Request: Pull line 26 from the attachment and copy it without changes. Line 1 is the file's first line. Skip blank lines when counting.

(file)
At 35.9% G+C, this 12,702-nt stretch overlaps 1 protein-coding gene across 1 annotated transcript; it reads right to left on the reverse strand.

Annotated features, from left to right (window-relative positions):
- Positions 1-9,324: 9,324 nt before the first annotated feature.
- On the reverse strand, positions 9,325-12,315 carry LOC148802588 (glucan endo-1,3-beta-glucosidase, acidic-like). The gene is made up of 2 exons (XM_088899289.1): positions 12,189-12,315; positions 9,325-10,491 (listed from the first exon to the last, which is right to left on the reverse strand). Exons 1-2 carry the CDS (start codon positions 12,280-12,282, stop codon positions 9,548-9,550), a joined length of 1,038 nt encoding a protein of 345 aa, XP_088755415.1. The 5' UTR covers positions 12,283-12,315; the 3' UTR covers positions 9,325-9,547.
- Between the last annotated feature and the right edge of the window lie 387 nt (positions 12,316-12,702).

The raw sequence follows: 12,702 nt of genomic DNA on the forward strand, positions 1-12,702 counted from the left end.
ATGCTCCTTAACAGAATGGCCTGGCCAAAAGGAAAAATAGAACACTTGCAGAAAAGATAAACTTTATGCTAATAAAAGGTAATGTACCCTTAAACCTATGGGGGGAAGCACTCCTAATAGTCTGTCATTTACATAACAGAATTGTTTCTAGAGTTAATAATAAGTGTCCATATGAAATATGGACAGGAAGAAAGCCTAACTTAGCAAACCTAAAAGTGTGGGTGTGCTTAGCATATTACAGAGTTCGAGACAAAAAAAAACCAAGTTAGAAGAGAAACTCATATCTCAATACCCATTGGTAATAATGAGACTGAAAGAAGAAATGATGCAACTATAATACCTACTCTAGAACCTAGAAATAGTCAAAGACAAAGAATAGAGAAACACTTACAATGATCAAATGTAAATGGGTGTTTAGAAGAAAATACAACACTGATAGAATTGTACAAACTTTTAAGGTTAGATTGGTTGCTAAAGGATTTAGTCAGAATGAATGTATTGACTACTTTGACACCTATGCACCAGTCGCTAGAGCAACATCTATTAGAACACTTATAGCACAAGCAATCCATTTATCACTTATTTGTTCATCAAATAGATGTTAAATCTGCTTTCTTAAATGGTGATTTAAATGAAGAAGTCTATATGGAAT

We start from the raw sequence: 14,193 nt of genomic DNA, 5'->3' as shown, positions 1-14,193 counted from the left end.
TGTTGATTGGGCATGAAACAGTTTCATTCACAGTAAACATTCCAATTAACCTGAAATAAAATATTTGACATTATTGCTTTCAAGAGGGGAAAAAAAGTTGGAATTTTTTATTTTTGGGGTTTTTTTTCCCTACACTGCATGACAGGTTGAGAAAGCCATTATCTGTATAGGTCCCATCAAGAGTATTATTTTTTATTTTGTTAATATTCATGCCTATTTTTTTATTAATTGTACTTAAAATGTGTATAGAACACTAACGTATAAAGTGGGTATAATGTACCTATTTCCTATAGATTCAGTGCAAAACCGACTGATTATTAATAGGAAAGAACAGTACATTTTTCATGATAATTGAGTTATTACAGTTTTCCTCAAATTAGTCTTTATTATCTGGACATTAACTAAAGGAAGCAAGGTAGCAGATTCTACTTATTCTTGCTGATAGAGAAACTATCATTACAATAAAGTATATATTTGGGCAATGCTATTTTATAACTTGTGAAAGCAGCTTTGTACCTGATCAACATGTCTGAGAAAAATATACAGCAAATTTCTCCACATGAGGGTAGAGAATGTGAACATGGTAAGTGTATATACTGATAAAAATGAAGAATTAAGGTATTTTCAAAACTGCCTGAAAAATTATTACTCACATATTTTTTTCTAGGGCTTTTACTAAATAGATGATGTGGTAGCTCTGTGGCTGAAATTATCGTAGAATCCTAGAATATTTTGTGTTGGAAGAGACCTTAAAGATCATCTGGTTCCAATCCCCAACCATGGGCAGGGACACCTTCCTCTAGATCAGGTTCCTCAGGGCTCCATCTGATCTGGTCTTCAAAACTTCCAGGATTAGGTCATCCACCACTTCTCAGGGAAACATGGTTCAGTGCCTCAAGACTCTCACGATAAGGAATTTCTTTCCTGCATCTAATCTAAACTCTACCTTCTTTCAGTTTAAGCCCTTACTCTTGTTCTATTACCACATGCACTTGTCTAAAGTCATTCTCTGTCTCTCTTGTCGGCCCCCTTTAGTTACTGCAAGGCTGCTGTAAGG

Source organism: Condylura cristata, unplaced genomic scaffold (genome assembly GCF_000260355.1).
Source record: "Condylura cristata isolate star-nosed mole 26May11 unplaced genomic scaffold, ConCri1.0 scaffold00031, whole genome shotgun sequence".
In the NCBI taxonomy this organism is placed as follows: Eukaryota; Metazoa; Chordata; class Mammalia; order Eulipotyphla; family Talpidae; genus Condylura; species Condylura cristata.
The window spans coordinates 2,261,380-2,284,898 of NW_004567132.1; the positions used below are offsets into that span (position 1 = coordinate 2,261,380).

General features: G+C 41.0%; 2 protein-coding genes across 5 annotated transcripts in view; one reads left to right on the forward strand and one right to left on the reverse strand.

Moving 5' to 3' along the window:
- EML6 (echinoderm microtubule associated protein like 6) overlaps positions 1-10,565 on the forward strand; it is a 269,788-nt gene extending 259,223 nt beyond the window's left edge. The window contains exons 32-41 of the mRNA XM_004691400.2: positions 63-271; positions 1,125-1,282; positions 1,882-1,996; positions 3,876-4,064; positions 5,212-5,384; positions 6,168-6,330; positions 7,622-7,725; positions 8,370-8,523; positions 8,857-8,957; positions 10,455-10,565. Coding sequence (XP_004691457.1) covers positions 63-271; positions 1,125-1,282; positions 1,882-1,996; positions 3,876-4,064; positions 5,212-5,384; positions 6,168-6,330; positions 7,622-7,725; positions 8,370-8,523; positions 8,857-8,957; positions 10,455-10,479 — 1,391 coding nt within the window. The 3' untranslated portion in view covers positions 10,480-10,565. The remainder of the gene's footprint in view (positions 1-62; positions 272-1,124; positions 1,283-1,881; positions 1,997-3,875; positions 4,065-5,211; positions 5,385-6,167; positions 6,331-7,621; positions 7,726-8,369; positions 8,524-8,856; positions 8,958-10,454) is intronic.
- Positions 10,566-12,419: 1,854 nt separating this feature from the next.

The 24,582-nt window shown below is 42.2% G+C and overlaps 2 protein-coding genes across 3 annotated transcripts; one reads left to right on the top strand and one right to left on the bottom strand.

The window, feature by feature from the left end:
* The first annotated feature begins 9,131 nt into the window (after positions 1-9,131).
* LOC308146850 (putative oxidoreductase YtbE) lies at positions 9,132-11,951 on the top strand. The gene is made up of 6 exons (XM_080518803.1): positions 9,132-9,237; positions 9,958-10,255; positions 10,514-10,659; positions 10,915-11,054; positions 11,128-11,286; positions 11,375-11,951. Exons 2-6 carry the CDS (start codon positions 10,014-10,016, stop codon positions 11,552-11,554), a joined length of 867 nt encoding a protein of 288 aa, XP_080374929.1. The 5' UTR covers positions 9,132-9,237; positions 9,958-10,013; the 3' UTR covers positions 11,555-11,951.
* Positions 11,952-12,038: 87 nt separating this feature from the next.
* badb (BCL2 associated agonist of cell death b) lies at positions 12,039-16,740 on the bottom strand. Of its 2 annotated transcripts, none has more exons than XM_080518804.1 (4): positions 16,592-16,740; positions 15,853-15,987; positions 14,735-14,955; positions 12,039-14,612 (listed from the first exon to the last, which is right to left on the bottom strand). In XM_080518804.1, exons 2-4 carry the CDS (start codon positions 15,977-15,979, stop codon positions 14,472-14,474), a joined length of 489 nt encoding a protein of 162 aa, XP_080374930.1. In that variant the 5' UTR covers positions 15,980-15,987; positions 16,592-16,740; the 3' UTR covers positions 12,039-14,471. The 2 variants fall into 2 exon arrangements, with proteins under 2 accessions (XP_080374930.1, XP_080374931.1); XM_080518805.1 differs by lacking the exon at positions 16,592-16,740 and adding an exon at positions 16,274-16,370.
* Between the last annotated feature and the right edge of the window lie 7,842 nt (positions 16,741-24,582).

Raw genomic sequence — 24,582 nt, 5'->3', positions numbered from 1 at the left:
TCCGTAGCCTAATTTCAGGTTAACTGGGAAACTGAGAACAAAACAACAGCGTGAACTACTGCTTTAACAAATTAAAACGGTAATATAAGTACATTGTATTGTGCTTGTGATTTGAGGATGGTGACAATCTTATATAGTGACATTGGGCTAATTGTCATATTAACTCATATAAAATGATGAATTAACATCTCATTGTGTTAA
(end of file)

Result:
TCCGTAGCCTAATTTCAGGTTAACTGGGAAACTGAGAACAAAACAACAGCGTGAACTACTGCTTTAACAAATTAAAACGGTAATATAAGTACATTGTATTGTGCTTGTGATTTGAGGATGGTGACAATCTTATATAGTGACATTGGGCTAATTGTCATATTAACTCATATAAAATGATGAATTAACATCTCATTGTGTTAA